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⚡ "Will Fusion Power Save Us?"

The Climate Minute

Photo by Jakob Madsen / Unsplash

Table of Contents

Host: Ted McIntyre
Category: ⚡ Renewable Energy

Podcast’s Essential Bites:

[0:25] “We're well aware that we need a great deal of clean energy over the coming decades in order to transition society away from fossil fuel and over to sustainable energy sources […]. And because that is such […] an enormous challenge, we ought to be open to new technologies, new ideas, new ways of creating energy, as long as they satisfy the clean requirements that we have. […] That proposition has come up to be tested in a sense recently, because there's been a lot of talk about a technology [that] has returned to conversation in climate circles, a discussion of a way of generating energy that's called […] nuclear fusion.”

[1:55] “Nuclear fusion has popped up because there's a company spinning out of MIT based here in Massachusetts that got […] $1.8 billion of private equity funding to go out and build a fusion reactor with a prototype producing power through the fusion reaction in the year 2025. And the first practical prototypes and first practical production versions being released in the early 2030s.”

[3:24] “There are two major words when you're talking about nuclear power that you have to understand. One is nuclear fission […], where the heavy nuclei like uranium are split and by splitting that uranium atom in two, you release some energy and of course you also end up with radioactive waste. […] That's what your Hiroshima bomb was made out of. […] The other important word is nuclear fusion […]. And the idea of nuclear fusion is that you take two extremely light atoms, essentially two hydrogen, and you press them together with so much force that they […] realize they prefer to […] be close together and they give off some energy and fuse into one thing. […] Fusion is hard to do, because you have to […] take an awful lot of energy […] to push those two hydrogen atoms very, very close to each other, before you get to gain any energy.”

[5:15] “All of these guys from Commonwealth [Fusion Systems] have something called a high temperature superconducting magnet, which […] is another fancy term for essentially a big room sized magnet [that] makes a magnetic field. But it can generate that magnetic field with much lower costs, in terms of the amount of energy and the sophistication of the equipment […] which makes them think […] that they can make a practical fusion reactor in the near term.”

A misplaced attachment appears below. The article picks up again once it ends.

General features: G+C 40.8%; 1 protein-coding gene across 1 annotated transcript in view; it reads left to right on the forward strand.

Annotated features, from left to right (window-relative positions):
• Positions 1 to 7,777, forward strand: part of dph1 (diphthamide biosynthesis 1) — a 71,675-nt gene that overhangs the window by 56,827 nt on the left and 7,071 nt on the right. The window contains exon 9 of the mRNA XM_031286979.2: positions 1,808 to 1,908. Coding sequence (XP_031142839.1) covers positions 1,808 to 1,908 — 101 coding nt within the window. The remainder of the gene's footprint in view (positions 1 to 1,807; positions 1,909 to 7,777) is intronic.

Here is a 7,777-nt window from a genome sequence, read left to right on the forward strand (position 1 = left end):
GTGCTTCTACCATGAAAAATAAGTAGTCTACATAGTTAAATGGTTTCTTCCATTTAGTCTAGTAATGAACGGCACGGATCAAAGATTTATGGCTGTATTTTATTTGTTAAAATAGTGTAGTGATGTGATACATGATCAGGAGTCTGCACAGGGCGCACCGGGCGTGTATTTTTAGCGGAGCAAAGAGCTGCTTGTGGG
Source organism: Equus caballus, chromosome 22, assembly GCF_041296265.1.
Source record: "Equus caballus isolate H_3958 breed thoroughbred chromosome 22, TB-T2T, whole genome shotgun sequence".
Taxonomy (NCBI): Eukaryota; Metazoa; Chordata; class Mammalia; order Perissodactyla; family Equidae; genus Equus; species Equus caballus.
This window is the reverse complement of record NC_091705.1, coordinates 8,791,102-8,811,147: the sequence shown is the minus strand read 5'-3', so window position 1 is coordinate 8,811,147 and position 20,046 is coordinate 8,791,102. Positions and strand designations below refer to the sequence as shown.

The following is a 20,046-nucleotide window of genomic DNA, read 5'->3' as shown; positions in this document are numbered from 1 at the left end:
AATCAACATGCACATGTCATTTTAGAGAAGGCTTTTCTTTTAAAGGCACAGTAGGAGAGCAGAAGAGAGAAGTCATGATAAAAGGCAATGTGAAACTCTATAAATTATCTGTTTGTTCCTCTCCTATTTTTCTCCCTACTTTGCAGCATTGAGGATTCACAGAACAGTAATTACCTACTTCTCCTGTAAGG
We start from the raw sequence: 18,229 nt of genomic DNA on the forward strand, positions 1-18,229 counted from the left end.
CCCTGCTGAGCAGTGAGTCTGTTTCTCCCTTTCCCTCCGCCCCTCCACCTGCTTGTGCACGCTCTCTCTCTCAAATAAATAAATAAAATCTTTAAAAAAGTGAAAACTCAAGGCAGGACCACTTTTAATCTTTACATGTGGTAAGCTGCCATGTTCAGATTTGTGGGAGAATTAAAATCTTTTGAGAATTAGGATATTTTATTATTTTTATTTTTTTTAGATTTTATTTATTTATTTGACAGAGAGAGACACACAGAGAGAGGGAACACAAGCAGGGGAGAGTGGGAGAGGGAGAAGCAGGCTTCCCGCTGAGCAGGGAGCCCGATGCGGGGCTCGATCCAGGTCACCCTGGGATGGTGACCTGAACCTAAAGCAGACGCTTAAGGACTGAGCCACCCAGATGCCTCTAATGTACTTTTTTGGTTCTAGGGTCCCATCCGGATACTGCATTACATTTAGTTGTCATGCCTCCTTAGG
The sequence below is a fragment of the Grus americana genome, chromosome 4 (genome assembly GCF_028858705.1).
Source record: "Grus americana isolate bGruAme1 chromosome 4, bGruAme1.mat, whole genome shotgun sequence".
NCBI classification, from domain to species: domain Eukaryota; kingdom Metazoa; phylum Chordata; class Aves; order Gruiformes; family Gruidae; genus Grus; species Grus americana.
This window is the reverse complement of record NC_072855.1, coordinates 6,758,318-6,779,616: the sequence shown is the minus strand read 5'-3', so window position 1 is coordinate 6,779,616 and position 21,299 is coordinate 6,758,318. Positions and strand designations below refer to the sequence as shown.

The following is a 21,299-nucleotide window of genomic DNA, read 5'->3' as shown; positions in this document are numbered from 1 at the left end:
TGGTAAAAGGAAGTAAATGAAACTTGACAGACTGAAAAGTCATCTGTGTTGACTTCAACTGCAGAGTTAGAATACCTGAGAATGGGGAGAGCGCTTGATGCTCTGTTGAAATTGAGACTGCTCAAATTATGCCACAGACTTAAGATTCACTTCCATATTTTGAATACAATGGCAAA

[6:00] “If everything goes swimmingly well and we're able to produce […] fusion reactors by the year 2033, […] it's still a little bit late to the climate party, because we have a deadline imposed by nature coming up in 2030. […] We'd like to have these fusion reactors before 2030, well distributed. It does not look like that's going to happen. But the question comes what value would a fusion reactor have, say in the year 2060? Essentially, the nuclear fusion industry […] is trying to make the case that they should receive a lot of funding to create these fusion power plants, which will help us at some point in the future to generate lots and lots of clean energy cheaply.”

[8:13] ”So where do these things fit into the climate picture? […] I would suggest that if you had practical fusion power, that would be a great way to provide what's called firm power. That is to say, we all know, wind and solar are subject to intermittency. […] But in the presence of lots and lots of fusion reactors, you wouldn't have so much need for this kind of battery backup power in the intermittency of the solar power would be less important because you baseload would all be carried by the fusion plants. […] Flipside, the fusion plants are going to look an awful lot like the nuclear plants, and I think it'd be very expensive, very centralized. They're going to be a source of objection from all the communities around them, because people just don't want them, probably in all likelihood.”

[10:20] “One of the important things that I worry about in building an industry around fusion power is that it's very centralized and very political. In other words, somebody is going to own that fusion power plant. It is not going to be owned by the neighborhood in the way the neighborhood can own a bunch of solar panels […]. The thing is this sort of centralized power requires enormous political machinations. […] I just don't trust that the people who own that power plant are not gonna try to make a financial advantage out of it. I think that the centralized power distribution is also sort of unreliable in the sense that if that goes out, we have big issues compared to heavy infiltration of solar and wind, which is less likely to take the whole system down, because one central point fell up.”

[11:22] “I think perhaps the biggest reason that I'm concerned about the idea of huge amounts of cheap, clean energy from a fusion powered future, […] [is] it allows us to persist in a fantasy that somehow we can live just the way we do now. Except our electricity is green. We can all live in our suburbs, make plastic, drive in and out of the cities in rush hour hell, we all have an EV, electricity is cheap, nothing really changes. I would suggest that that's not the future that we're headed towards.”

Rating: ⚡⚡⚡

🎙️ Full Episode: Apple | Spotify
🕰️ 15 min | 🗓️ 01/02/2022
✅ Time saved: 13 min

Additional Links:
The Massachusetts Climate Action Network
Article: “MIT-designed project achieves major advance toward fusion energy”